Chucking pints and 2m apart at Chalk: our suggestions for a socially distanced Sussex
Two metres away is the place to stay
As life in lockdown approaches its tenth week, students around the country have become increasingly concerned as to the future of their education and the social lives that go with it. With most graduation ceremonies put on hold, years abroad postponed and deadlines extended, summer seems like it will last a lifetime and September feels miles away.
Today, Sussex announced their plans for the the ext term of university education and the laws surrounding social distancing have left huge questions on students’ minds about what uni life will be like come the new year. If, like many others, you long for the good ol’ days of snoozing through packed lecture halls and partying your nights away with your only concern being the hangover the next morning, then read on for our suggestions for a socially distanced Sussex.
Morning lectures are still just as tiresome and bikes become the new necessity
Much like before the whole COVID-19 thing, you roll out of bed knowing that in order to make your 9am you simply have to get up. No easier than before, but no harder either.
Toast in hand you grab your mask and head to the nearest bus stop or train station. You can see the queue from a mile away and, now that only 10 people are allowed per carriage, you wish you took up your dads offer of that old bike from the garden shed. If you thought getting the 25 was a nightmare before the pandemic then congratulations, it’s just got worse.
Your lectures are split between online and face-to-face but you can never remember which is which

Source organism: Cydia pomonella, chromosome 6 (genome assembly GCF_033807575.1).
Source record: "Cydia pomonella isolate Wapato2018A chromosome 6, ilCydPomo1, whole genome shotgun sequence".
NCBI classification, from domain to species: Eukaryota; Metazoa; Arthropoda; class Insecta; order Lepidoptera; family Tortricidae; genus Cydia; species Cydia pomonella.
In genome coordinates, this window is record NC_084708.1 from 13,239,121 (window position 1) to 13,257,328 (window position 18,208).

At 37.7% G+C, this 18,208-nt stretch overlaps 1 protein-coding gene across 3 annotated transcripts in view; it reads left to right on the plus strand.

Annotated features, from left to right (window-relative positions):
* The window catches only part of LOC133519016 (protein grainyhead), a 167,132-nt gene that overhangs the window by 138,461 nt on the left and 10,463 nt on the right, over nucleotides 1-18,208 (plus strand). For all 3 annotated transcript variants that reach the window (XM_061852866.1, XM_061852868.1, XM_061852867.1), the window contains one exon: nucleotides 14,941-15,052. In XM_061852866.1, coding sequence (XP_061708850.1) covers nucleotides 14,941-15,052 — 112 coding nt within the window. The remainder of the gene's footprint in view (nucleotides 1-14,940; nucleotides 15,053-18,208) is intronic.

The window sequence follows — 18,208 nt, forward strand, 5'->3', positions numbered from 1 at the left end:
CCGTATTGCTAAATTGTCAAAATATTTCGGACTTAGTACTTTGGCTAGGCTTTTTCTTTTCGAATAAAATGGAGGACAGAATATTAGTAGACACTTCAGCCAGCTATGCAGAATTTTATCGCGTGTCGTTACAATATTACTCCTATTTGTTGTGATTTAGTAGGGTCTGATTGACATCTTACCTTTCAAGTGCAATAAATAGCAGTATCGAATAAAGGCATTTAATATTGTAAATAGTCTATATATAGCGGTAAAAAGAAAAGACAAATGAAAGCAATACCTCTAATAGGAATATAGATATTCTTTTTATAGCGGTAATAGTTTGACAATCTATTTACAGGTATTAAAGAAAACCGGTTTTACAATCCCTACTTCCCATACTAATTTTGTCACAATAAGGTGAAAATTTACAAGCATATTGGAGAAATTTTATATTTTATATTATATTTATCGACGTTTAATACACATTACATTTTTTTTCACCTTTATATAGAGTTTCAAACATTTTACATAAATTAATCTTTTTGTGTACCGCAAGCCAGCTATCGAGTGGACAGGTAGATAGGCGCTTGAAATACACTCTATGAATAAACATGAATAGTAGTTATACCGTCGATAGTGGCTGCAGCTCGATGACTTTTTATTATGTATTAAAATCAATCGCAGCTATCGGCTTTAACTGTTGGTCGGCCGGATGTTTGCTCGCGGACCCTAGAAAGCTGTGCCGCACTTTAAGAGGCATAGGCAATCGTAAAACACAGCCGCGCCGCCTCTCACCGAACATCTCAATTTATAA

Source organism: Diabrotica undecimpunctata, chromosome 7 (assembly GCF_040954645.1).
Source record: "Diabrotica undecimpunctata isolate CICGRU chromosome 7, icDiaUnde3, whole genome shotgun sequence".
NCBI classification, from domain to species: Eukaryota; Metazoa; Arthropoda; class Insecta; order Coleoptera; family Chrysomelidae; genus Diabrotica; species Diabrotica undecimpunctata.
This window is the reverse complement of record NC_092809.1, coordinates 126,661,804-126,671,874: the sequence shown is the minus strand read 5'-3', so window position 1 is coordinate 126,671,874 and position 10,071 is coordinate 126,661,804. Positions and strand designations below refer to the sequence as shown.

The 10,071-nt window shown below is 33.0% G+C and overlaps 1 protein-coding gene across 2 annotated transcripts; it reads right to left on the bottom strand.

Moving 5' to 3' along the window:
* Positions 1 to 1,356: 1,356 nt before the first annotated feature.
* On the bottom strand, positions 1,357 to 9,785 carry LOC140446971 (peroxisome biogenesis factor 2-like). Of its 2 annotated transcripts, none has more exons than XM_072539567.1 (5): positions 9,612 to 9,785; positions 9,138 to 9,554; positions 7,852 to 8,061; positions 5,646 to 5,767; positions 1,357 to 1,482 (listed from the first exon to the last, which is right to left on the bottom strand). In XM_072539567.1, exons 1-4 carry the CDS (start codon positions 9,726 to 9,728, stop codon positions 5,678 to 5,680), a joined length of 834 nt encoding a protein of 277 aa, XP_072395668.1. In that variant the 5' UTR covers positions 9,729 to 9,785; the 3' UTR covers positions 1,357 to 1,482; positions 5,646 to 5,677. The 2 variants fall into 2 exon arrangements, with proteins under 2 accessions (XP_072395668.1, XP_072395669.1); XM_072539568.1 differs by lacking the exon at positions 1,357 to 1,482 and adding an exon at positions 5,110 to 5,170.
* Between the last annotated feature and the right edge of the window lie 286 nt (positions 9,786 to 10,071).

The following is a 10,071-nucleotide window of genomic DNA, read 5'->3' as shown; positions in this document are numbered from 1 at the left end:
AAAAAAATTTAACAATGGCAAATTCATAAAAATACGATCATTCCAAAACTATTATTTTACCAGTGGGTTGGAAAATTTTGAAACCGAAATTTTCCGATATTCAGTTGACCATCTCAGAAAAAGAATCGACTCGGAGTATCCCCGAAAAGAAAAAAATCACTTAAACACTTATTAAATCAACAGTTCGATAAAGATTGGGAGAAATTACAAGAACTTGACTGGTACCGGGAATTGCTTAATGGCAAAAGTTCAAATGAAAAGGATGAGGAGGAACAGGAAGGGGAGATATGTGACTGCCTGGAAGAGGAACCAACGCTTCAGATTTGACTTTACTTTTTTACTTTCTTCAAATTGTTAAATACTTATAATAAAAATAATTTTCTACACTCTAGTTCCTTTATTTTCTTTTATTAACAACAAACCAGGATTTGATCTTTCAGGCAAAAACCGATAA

When you actually have in-person lectures, you sit three seats apart from your course-mates and have the usual chit-chat about who’s shaved their heads and who’s banana bread recipe is superior to all. Of course, the lecturer speaks at double speed so they can fit in teaching everyone when only half can fit in the lecture hall but, like usual, you stare aimlessly towards the front knowing that the slides will be online and you can catch up later.
Still, you could have it worse – the poor biology students are dissecting virtual mice on their iPads and the music students are doing band rehearsals via Zoom – it just doesn’t sound the same when there’s a three second delay and no-one can hear each other properly.
The library has a one way system and is quieter than ever
Lectures complete, you head to your usual study hub of the library. With the new one way system that’s been introduced, you have to know exactly where the book you’re looking for is shelved because if you miss it, you’re going to have to go round again.
You bask in the quietness – with social distancing laws in place there are no more noisy groups nattering about who kissed who last night and instead you work productively for hours on end. No one comes up to distract you and you manage to smash out that essay that you’ve been meaning to do for weeks. Nice one.
2m distance must be kept at all clubs
It’s a known fact that the UK’s student population is more than susceptible to a drink, especially when strobes and dancing are involved. Knowing that the clubs are limiting entry, your house bought their tickets months ago to ensure that everyone could come and it’s set to be a good un.
You get ready before predrinks, making sure to match your mandatory mask to your outfit, and take an Uber to the club where you stand in the marked out squares on the floor in small groups. How wonderful that no creepy men dance with you, or drunk freshers fall into you! Maybe you can get used to this.
You order at the bar behind plastic screens, with the barmen throwing you your lidded drink to avoid hand-to-hand contact. You notice the posters on the wall: any kissing of or dancing with strangers lands you a fate worse than death – banned for life. At least it saves you from some choices you’ll definitely regret in the morning.
You buy more takeaways than ever before
Despite your socially-distanced clubbing experience, the hangover is no less debilitating and, if anything, you’ve spent more on drinks than you usually would as going out is now a special occasion. Just thinking about queuing for the supermarket makes you feel queasy, so you opt for a contact-free takeaway instead. At least the Deliveroo driver doesn’t see how much of a mess you really look up close.
This new lifestyle will certainly take a little while to get used to. Whether uni goes back to normal in September or not, remember that two metres away is the place to stay.